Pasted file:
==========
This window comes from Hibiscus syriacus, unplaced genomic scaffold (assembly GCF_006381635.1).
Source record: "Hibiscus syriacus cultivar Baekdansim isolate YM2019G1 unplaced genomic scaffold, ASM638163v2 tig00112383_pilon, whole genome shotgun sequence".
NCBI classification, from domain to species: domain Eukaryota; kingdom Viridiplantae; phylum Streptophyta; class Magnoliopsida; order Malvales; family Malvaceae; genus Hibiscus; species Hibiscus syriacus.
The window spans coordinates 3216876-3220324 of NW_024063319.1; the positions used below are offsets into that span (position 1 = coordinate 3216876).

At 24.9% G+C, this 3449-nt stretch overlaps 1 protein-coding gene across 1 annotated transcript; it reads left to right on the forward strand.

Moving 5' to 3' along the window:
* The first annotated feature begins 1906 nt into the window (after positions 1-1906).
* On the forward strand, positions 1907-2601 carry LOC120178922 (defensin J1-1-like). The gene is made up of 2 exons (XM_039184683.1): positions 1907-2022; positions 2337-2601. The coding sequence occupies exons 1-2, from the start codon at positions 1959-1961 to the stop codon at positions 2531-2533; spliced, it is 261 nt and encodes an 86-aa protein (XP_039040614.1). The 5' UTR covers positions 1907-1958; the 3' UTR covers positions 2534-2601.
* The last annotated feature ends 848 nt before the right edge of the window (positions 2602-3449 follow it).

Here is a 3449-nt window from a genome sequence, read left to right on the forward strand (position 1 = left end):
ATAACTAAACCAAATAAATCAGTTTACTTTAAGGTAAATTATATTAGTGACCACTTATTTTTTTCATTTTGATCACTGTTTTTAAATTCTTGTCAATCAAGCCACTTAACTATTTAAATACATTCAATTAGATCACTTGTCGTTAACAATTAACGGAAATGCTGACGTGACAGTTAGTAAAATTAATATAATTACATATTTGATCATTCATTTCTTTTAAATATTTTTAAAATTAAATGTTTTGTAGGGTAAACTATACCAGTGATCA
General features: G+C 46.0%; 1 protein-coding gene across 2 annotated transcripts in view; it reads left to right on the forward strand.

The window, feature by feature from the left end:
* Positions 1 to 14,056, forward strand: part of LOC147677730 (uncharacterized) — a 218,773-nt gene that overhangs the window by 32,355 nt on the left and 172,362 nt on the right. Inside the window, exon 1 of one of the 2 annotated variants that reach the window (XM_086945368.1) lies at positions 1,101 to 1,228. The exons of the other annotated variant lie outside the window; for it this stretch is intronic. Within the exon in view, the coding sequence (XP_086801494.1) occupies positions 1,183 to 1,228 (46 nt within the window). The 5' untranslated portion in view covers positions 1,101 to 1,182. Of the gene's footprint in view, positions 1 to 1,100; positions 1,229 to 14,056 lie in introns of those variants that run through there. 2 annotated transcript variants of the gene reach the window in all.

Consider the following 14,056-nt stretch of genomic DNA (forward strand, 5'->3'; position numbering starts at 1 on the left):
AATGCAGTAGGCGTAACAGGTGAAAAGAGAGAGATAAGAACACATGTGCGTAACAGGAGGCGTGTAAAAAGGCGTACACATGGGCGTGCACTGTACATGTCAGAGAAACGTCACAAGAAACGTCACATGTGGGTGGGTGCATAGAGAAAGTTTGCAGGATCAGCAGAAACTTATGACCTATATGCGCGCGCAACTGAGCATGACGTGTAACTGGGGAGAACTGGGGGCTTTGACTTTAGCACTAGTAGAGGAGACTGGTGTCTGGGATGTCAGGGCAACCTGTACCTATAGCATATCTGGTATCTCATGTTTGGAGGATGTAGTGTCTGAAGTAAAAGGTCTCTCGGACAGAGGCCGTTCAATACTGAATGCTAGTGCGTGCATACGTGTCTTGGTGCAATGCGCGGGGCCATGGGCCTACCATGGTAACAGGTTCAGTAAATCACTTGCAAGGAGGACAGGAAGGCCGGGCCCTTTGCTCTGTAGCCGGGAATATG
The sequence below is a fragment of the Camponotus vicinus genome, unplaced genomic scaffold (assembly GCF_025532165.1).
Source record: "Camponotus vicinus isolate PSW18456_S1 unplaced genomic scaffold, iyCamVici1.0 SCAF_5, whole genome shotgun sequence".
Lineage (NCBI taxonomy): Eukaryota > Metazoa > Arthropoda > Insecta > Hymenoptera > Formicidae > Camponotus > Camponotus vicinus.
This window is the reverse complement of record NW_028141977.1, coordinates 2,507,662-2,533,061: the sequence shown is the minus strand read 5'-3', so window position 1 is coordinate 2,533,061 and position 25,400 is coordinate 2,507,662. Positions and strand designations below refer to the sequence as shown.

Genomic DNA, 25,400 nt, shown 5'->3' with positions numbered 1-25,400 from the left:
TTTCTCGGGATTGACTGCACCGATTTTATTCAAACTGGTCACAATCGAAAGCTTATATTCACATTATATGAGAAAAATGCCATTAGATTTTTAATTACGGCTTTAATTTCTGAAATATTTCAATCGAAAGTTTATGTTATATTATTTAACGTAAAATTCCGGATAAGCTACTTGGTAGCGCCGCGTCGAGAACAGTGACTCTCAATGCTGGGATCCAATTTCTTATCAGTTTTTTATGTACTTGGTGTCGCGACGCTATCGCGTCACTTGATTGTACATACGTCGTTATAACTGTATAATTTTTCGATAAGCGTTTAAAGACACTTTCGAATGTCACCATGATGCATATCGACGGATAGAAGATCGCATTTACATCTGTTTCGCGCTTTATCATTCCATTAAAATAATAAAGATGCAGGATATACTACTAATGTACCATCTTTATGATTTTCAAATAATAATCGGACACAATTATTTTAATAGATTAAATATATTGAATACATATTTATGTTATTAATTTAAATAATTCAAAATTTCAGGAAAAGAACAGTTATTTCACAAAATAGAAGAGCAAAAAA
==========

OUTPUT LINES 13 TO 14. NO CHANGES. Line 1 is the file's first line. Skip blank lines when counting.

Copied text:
The window, feature by feature from the left end:
* Positions 1 to 14,056, forward strand: part of LOC147677730 (uncharacterized) — a 218,773-nt gene that overhangs the window by 32,355 nt on the left and 172,362 nt on the right. Inside the window, exon 1 of one of the 2 annotated variants that reach the window (XM_086945368.1) lies at positions 1,101 to 1,228. The exons of the other annotated variant lie outside the window; for it this stretch is intronic. Within the exon in view, the coding sequence (XP_086801494.1) occupies positions 1,183 to 1,228 (46 nt within the window). The 5' untranslated portion in view covers positions 1,101 to 1,182. Of the gene's footprint in view, positions 1 to 1,100; positions 1,229 to 14,056 lie in introns of those variants that run through there. 2 annotated transcript variants of the gene reach the window in all.